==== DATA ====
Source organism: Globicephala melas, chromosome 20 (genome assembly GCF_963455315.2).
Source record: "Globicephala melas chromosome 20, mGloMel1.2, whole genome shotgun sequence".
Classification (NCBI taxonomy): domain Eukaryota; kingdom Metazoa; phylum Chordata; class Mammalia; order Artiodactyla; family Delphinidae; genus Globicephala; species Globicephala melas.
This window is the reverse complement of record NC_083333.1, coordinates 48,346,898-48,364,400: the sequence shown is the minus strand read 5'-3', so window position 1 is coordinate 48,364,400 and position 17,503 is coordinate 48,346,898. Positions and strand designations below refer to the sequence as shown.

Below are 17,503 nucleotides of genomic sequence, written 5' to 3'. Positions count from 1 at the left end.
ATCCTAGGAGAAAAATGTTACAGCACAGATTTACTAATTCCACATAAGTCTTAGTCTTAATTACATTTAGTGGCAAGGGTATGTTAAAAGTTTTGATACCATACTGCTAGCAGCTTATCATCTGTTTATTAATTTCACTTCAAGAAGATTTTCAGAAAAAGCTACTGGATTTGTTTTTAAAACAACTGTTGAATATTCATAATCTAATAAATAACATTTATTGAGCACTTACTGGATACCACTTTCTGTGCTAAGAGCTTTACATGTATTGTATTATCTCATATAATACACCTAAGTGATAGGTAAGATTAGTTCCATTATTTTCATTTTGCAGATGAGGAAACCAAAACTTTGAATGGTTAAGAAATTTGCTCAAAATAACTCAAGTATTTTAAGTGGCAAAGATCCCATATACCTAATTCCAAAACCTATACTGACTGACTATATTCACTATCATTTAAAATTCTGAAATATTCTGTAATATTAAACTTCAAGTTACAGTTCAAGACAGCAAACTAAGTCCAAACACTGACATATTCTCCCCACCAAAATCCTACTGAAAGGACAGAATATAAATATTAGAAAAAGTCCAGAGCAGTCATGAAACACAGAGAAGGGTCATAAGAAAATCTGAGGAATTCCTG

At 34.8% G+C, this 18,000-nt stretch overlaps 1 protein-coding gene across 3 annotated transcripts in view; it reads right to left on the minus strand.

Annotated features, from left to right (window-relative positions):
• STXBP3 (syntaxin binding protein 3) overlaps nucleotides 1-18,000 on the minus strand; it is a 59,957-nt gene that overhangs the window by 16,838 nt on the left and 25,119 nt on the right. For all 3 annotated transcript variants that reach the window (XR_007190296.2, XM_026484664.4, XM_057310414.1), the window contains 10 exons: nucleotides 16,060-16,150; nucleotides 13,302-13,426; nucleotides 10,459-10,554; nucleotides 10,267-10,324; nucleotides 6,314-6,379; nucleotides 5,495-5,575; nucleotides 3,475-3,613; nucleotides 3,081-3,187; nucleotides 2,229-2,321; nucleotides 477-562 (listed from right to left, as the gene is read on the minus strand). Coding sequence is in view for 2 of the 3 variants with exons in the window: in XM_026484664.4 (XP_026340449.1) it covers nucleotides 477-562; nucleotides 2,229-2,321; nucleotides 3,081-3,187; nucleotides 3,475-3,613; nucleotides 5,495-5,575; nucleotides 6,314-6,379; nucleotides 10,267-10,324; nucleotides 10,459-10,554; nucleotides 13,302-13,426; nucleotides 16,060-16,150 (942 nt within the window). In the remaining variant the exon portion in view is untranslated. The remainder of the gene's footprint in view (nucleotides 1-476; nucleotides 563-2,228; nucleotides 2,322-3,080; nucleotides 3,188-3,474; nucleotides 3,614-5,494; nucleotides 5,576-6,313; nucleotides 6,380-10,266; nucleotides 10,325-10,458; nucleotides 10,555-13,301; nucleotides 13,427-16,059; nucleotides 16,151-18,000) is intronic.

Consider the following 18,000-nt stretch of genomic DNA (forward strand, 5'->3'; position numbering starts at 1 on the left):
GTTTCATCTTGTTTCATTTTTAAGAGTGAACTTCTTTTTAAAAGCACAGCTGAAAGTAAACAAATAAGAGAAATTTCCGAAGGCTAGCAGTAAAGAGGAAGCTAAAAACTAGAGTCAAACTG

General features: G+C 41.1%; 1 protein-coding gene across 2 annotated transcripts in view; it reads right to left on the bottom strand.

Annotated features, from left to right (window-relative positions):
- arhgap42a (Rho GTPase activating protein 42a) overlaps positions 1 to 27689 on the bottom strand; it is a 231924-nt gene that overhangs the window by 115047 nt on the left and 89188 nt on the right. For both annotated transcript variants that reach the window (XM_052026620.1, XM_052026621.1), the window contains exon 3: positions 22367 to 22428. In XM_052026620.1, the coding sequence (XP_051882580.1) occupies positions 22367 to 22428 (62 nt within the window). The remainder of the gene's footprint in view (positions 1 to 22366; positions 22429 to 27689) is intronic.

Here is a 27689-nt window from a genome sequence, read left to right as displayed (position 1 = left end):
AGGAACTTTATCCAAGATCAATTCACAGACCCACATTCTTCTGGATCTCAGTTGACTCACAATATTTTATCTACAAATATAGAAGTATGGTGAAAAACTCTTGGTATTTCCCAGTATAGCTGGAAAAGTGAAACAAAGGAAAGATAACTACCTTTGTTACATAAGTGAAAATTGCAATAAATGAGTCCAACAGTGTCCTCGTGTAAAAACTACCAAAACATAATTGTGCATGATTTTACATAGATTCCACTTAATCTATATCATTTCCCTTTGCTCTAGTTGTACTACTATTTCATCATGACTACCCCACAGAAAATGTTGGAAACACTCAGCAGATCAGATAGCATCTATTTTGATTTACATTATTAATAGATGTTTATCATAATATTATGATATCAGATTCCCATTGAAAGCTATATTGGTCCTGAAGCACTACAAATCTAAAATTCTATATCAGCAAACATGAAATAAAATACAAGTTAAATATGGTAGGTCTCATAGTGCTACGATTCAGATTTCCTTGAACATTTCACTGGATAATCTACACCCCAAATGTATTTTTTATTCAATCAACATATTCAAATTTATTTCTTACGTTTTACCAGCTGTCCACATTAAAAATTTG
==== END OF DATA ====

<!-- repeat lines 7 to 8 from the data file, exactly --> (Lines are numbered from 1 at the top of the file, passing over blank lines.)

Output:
At 34.8% G+C, this 18,000-nt stretch overlaps 1 protein-coding gene across 3 annotated transcripts in view; it reads right to left on the minus strand.

Annotated features, from left to right (window-relative positions):